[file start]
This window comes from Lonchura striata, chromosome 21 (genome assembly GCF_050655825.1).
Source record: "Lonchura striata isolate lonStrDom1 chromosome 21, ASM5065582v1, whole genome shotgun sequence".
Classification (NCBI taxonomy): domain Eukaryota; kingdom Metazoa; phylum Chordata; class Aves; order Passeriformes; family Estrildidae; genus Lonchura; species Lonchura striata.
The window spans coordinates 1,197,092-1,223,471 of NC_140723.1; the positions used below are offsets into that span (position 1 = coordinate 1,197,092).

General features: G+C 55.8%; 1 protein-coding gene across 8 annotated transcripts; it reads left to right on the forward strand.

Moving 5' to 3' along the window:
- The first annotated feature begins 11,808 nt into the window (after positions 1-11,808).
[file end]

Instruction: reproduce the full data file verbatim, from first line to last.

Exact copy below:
This window comes from Lonchura striata, chromosome 21 (genome assembly GCF_050655825.1).
Source record: "Lonchura striata isolate lonStrDom1 chromosome 21, ASM5065582v1, whole genome shotgun sequence".
Classification (NCBI taxonomy): domain Eukaryota; kingdom Metazoa; phylum Chordata; class Aves; order Passeriformes; family Estrildidae; genus Lonchura; species Lonchura striata.
The window spans coordinates 1,197,092-1,223,471 of NC_140723.1; the positions used below are offsets into that span (position 1 = coordinate 1,197,092).

General features: G+C 55.8%; 1 protein-coding gene across 8 annotated transcripts; it reads left to right on the forward strand.

Moving 5' to 3' along the window:
- The first annotated feature begins 11,808 nt into the window (after positions 1-11,808).